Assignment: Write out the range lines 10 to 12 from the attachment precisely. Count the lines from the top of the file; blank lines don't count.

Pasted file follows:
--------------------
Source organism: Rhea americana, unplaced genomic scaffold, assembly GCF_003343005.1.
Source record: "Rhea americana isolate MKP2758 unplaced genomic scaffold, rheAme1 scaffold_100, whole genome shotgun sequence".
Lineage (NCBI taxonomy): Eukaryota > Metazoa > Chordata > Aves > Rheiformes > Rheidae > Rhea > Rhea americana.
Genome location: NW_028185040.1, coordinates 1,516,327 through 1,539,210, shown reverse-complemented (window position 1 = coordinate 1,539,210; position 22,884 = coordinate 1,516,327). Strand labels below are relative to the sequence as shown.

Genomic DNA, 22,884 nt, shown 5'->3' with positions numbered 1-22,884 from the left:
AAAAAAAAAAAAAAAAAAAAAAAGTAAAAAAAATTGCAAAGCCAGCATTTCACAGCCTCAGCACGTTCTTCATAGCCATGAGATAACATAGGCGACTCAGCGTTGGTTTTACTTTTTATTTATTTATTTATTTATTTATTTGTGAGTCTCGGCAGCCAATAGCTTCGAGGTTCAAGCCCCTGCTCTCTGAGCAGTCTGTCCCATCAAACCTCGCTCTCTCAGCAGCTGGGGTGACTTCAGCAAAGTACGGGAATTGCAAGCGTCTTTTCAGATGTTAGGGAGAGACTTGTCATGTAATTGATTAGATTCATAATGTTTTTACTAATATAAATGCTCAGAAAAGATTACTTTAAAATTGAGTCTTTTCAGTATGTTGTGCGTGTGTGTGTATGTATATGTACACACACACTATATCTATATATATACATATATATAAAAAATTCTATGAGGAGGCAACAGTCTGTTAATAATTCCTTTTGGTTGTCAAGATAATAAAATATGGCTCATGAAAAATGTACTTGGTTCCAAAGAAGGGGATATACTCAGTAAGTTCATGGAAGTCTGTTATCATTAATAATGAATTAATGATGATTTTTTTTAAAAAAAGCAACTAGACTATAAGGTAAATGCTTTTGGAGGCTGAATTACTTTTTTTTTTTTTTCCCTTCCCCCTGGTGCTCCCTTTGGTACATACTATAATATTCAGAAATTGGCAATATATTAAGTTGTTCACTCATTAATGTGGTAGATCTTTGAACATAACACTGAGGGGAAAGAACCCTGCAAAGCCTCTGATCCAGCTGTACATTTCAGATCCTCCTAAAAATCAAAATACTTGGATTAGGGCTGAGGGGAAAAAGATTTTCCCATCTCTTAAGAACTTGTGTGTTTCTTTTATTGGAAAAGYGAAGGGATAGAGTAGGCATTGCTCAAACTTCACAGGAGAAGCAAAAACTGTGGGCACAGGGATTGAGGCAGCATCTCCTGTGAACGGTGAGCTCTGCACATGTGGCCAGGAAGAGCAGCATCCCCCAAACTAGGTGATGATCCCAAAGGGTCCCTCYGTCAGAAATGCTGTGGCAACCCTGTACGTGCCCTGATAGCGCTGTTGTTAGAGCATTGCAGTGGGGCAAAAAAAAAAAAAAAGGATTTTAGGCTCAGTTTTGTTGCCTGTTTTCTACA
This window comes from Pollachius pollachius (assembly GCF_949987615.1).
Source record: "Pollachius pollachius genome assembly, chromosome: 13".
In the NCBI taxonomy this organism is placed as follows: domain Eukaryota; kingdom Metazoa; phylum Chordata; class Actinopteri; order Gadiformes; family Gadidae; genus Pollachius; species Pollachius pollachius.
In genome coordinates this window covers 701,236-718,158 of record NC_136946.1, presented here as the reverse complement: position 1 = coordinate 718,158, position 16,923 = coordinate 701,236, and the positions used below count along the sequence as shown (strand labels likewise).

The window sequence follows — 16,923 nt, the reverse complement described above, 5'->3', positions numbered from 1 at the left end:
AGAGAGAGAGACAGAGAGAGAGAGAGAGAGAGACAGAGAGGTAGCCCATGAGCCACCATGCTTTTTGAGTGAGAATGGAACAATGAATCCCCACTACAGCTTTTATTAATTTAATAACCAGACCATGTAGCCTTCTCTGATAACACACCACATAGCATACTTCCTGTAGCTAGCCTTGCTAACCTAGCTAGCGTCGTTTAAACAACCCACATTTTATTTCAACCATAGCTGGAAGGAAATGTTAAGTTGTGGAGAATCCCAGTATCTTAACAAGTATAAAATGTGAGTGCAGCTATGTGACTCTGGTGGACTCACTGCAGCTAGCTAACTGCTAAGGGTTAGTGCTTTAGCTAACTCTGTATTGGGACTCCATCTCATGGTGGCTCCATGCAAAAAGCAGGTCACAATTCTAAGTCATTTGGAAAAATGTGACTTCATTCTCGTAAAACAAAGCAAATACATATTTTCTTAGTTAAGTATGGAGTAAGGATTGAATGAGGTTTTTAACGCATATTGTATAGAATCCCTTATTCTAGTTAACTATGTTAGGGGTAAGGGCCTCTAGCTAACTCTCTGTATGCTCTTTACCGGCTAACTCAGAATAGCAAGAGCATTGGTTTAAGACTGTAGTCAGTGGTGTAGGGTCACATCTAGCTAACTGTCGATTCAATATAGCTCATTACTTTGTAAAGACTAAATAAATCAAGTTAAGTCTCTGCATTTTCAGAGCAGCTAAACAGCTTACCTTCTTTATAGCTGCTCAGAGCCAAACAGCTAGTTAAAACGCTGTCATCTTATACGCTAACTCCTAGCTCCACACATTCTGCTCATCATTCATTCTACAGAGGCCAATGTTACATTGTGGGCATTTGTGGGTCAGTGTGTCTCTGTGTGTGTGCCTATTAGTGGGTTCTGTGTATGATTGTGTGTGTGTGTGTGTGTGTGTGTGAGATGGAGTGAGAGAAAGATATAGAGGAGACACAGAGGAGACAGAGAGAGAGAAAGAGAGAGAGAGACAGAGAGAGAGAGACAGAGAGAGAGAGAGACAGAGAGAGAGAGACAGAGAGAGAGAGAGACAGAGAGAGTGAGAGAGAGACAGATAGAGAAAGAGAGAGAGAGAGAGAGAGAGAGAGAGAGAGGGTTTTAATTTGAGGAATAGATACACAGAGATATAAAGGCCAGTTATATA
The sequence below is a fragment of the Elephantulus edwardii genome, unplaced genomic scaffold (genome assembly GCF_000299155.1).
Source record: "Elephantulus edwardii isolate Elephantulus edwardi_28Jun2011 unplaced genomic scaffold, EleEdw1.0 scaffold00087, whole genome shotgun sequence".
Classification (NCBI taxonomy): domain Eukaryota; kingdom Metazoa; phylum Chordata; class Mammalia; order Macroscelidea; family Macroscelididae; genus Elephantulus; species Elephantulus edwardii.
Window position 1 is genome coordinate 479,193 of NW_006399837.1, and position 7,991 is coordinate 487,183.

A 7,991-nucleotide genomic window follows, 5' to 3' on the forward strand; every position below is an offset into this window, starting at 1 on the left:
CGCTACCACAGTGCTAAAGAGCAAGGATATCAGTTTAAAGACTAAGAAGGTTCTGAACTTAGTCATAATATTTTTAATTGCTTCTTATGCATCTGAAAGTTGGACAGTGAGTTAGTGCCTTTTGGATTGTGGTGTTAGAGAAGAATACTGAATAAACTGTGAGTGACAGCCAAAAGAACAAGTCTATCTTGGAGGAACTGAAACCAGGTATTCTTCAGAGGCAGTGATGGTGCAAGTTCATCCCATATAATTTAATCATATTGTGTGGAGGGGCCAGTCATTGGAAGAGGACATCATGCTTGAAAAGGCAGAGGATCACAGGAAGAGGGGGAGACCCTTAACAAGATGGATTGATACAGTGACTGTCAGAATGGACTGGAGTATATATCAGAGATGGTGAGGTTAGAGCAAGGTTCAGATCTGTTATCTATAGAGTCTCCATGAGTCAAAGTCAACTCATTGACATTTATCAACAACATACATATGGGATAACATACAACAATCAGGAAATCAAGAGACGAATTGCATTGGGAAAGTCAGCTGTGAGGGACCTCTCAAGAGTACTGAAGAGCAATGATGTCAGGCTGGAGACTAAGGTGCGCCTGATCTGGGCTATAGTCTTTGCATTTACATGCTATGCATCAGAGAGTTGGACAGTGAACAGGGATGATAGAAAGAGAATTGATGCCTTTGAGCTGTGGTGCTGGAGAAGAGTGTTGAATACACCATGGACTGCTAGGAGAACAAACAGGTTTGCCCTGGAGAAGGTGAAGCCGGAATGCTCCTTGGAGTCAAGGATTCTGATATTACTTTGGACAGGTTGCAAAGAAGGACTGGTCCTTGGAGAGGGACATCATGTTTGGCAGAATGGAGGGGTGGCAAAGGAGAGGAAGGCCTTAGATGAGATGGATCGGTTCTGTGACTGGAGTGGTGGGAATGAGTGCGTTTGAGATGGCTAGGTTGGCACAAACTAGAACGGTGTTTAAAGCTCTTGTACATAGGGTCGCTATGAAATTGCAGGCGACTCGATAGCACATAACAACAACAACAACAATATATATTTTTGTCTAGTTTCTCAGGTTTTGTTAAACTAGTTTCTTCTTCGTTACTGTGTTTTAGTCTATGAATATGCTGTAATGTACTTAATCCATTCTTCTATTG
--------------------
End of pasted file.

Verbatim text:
In genome coordinates this window covers 701,236-718,158 of record NC_136946.1, presented here as the reverse complement: position 1 = coordinate 718,158, position 16,923 = coordinate 701,236, and the positions used below count along the sequence as shown (strand labels likewise).

The window sequence follows — 16,923 nt, the reverse complement described above, 5'->3', positions numbered from 1 at the left end:
AGAGAGAGAGACAGAGAGAGAGAGAGAGAGAGACAGAGAGGTAGCCCATGAGCCACCATGCTTTTTGAGTGAGAATGGAACAATGAATCCCCACTACAGCTTTTATTAATTTAATAACCAGACCATGTAGCCTTCTCTGATAACACACCACATAGCATACTTCCTGTAGCTAGCCTTGCTAACCTAGCTAGCGTCGTTTAAACAACCCACATTTTATTTCAACCATAGCTGGAAGGAAATGTTAAGTTGTGGAGAATCCCAGTATCTTAACAAGTATAAAATGTGAGTGCAGCTATGTGACTCTGGTGGACTCACTGCAGCTAGCTAACTGCTAAGGGTTAGTGCTTTAGCTAACTCTGTATTGGGACTCCATCTCATGGTGGCTCCATGCAAAAAGCAGGTCACAATTCTAAGTCATTTGGAAAAATGTGACTTCATTCTCGTAAAACAAAGCAAATACATATTTTCTTAGTTAAGTATGGAGTAAGGATTGAATGAGGTTTTTAACGCATATTGTATAGAATCCCTTATTCTAGTTAACTATGTTAGGGGTAAGGGCCTCTAGCTAACTCTCTGTATGCTCTTTACCGGCTAACTCAGAATAGCAAGAGCATTGGTTTAAGACTGTAGTCAGTGGTGTAGGGTCACATCTAGCTAACTGTCGATTCAATATAGCTCATTACTTTGTAAAGACTAAATAAATCAAGTTAAGTCTCTGCATTTTCAGAGCAGCTAAACAGCTTACCTTCTTTATAGCTGCTCAGAGCCAAACAGCTAGTTAAAACGCTGTCATCTTATACGCTAACTCCTAGCTCCACACATTCTGCTCATCATTCATTCTACAGAGGCCAATGTTACATTGTGGGCATTTGTGGGTCAGTGTGTCTCTGTGTGTGTGCCTATTAGTGGGTTCTGTGTATGATTGTGTGTGTGTGTGTGTGTGTGTGTGAGATGGAGTGAGAGAAAGATATAGAGGAGACACAGAGGAGACAGAGAGAGAGAAAGAGAGAGAGAGACAGAGAGAGAGAGACAGAGAGAGAGAGAGACAGAGAGAGAGAGACAGAGAGAGAGAGAGACAGAGAGAGTGAGAGAGAGACAGATAGAGAAAGAGAGAGAGAGAGAGAGAGAGAGAGAGAGAGGGTTTTAATTTGAGGAATAGATACACAGAGATATAAAGGCCAGTTATATA